In Mary’s song, the Magnificat, we meet Luke’s theology of ministry to the poor, and God’s upholding of the widow and the orphan. In the Benedictus as well (Zechariah’s sung prayer) we also see glimmers of Luke’s hopes for the poor and the nation. It matches the covenantal fidelity that we saw in the reading from Malachi, “He promised to show mercy to our fathers, and to remember his holy covenant.” The picture here is a complete realignment of the society that lives within the provisions of the covenant. Although Zechariah mentions the Davidic hopes, “He has raised up for us a mighty savior, born of the house of his servant David” it is neither that dynasty nor its monarchical system that will bring salvation. Obliquely it points to Jesus, and in a more pointed manner to Jesus’ message of forgiveness and of the new order in the Kingdom of Heaven.  This is a poignant message in the time of a powerful and elite priestly caste, and the elites who used the Temple system to keep the lowly in their place. Thus the closing statement is quite powerful, “To shine on those who live in darkness and the shadow of death, and to guide our feet into the way of peace.”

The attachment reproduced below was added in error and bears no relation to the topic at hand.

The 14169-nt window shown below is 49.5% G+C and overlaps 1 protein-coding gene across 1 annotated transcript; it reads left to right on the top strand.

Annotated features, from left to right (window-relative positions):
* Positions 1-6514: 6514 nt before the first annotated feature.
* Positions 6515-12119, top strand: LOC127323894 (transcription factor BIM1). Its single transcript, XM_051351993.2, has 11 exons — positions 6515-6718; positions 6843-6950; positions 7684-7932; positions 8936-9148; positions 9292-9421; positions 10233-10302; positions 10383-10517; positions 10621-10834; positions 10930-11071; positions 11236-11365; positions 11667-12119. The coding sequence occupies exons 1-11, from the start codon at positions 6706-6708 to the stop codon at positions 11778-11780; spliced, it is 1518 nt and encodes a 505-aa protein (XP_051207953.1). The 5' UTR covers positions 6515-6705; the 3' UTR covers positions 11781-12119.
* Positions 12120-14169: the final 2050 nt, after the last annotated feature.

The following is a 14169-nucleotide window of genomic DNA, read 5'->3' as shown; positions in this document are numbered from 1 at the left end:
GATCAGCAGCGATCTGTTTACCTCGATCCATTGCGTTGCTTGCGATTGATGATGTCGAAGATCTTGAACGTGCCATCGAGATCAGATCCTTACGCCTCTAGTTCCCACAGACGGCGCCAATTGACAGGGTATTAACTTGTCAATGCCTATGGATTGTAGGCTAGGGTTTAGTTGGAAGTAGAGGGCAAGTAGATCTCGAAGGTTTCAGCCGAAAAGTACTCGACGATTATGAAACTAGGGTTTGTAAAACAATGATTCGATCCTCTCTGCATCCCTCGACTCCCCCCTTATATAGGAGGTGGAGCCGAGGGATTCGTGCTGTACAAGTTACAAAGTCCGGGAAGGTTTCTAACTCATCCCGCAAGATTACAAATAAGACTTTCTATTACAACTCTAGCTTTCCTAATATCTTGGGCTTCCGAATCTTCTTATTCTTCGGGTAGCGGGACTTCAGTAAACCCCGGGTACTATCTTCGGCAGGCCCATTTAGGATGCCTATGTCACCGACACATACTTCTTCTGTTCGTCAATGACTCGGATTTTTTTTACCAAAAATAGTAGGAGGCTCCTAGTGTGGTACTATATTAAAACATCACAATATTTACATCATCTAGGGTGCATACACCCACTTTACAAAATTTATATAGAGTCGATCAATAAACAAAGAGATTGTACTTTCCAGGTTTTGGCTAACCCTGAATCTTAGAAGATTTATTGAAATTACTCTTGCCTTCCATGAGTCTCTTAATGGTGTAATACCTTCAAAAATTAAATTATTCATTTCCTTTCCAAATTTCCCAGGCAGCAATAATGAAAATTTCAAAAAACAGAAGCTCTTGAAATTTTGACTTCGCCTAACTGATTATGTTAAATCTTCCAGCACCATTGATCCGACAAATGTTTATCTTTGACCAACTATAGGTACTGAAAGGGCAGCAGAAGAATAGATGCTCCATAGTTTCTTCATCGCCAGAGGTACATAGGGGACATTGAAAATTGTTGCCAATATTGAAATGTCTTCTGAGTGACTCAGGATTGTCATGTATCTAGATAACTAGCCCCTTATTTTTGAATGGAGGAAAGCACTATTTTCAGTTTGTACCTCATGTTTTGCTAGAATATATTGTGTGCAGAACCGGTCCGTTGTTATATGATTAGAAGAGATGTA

Breaking open the Benedictus:
  1. What is your understanding of our covenant with God?
  2. What promises have you made with God?
  3. What do you expect from God?

Philippians 1:3-11